Using the Fossil Record to Establish a Baseline and Recommendations for Oyster Mitigation in the Mid-Atlantic U.S.

  • Kristopher M. KusnerikEmail author
  • Rowan Lockwood
  • Amanda N. Grant
Part of the Topics in Geobiology book series (TGBI, volume 47)


Eastern oyster populations throughout the Mid-Atlantic region of the USA have been in decline for centuries due to overharvesting, disease, increased sediment pollution, and habitat destruction. By studying Pleistocene fossil oyster assemblages, it is possible to reconstruct baseline conditions and develop recommendations for oyster mitigation. Fossil assemblages were studied from five Pleistocene sites located in Maryland, Virginia, and North Carolina. Reconstructions of paleosalinity and temperature were used to identify modern and colonial sites with similar environmental parameters for comparison. Shell height and life span in Chesapeake Bay oysters declined significantly from the Pleistocene to today, at the same time that ontogenetic growth rates have increased. This pattern is driven by age truncation, in which both harvesting and disease preferentially remove the larger, reproductively more active and primarily female members of the population. By contrast, Pleistocene oysters from North Carolina did not differ significantly, in shell height, life span, or growth rates, from modern oysters.

Although oyster management in the Mid-Atlantic States has focused historically on protecting and supplementing early life stages, this study recommends three potential management solutions to the age truncation revealed by comparison with Pleistocene oysters. Possible solutions include (1) implementation of a maximum size or slot limit on the fishery, (2) establishment of marine protected areas (MPA), or (3) significant lowering of exploitation rates.


Crassostrea virginica Pleistocene Growth rates Chesapeake Bay Fishery Aquaculture Aquatic resource management Oyster reef Restoration Virginia Maryland North Carolina 



We would like to thank Admiral Pete Roane and his family for access to the study site at Holland Point, Virginia. Additionally, we would like to thank Dr. Roger Mann (Virginia Institute of Marine Science) for information on the Holland Point site; Dr. Buck Ward (Virginia Museum of Natural History) for field assistance and access to museum specimens; students Chris Young, Sam Bonanni, and Eric Dale (The College of William and Mary); Mitch Tarnowski (Maryland Department of Natural Resources) for Maryland oyster data; Dr. Gregory Henkes (Johns Hopkins University) for clumped isotope analyses; Dr. Gregory Herbert (University of South Florida) for help with sclerochronology lab work; Dr. Henry Miller (Historic St. Mary’s City), Keith Doms (Newlin Grist Mill), and Drs. Torben Rick and Leslie Reeder-Myers (Smithsonian Institution) for Maryland archaeological data; Dr. John Wehmiller (University of Delaware) for amino acid racemization analyses; Rick Berquist (Virginia Division of Geology and Mineral Resources) for designation of stratigraphic units; and Dr. Doug Jones (Florida Museum of Natural History) for help with data interpretation. Comments from two reviewers, Drs. Patricia Kelley (University of North Carolina at Wilmington) and Nicole Bonuso (California State University at Fullerton) greatly improved the quality of the manuscript. Lastly, we would like to thank the Ellen Stofan Fund from the College of William and Mary for financial support of this research project.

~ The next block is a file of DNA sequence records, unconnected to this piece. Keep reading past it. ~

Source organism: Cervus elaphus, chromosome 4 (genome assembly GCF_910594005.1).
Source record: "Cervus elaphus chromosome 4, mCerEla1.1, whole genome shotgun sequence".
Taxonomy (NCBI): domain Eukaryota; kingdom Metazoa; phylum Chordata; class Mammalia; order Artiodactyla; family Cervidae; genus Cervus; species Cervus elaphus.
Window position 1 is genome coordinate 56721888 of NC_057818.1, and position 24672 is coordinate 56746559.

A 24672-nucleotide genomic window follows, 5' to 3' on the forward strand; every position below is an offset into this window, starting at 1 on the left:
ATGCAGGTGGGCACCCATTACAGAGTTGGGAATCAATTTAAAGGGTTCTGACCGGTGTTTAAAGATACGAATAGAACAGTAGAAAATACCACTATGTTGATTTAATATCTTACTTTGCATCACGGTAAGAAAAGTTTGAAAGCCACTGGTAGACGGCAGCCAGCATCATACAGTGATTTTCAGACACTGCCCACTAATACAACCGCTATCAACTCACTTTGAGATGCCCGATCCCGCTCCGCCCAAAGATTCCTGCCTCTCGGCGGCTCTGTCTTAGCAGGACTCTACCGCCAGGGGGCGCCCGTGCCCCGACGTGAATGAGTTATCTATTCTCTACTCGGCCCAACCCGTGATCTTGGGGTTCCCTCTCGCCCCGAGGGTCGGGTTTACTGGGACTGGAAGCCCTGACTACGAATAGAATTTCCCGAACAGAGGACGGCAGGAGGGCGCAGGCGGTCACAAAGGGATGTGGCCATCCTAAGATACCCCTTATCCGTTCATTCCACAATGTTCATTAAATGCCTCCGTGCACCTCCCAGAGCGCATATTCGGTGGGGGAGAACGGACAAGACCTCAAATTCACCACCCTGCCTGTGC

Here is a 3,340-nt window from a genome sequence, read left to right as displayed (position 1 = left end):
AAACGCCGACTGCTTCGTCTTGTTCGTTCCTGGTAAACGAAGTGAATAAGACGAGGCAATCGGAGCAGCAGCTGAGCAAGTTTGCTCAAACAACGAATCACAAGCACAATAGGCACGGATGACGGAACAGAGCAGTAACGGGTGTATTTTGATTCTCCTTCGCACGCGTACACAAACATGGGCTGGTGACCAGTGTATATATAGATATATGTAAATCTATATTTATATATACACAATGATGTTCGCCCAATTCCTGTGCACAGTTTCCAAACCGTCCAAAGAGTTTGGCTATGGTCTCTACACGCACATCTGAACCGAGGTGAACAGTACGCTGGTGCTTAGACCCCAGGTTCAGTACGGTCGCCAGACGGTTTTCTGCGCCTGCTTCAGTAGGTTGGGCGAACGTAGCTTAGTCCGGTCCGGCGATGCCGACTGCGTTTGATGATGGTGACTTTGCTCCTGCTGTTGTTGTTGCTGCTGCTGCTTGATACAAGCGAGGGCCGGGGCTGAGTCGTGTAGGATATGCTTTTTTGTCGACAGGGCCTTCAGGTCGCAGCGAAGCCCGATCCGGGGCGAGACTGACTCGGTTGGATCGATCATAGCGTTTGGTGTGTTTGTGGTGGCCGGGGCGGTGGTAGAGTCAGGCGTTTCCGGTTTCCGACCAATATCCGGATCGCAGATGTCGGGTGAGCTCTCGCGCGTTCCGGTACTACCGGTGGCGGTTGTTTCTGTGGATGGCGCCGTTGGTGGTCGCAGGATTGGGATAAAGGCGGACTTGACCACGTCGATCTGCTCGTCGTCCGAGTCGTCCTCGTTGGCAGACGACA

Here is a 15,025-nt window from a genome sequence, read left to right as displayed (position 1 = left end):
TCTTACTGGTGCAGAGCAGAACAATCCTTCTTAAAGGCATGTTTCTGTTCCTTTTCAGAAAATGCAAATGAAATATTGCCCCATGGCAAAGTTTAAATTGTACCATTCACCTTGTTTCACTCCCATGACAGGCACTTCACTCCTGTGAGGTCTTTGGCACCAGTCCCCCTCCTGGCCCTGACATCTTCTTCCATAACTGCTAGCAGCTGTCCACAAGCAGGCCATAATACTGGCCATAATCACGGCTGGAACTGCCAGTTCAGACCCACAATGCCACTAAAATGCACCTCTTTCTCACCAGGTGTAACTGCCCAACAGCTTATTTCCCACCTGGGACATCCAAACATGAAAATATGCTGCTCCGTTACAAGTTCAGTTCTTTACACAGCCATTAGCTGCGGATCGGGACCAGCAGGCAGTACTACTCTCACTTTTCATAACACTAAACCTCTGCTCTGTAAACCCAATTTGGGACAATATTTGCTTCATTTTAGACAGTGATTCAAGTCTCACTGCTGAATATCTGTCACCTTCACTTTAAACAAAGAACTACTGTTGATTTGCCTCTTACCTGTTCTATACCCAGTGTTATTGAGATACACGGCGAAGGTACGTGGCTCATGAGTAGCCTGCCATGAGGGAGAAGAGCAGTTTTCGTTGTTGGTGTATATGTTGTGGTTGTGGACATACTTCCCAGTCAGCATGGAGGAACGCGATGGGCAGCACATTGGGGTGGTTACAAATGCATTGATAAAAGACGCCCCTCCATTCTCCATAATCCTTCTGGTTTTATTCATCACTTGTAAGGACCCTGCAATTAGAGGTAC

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Copyright information

© Springer International Publishing AG, part of Springer Nature 2018

Authors and Affiliations

  • Kristopher M. Kusnerik
    • 1
    Email author
  • Rowan Lockwood
    • 2
  • Amanda N. Grant
    • 3
  1. 1.Division of Invertebrate PaleontologyFlorida Museum of Natural HistoryGainesvilleUSA
  2. 2.Department of GeologyThe College of William and MaryWilliamsburgUSA
  3. 3.School of Earth Sciences and Environmental SustainabilityNorthern Arizona UniversityFlagstaffUSA

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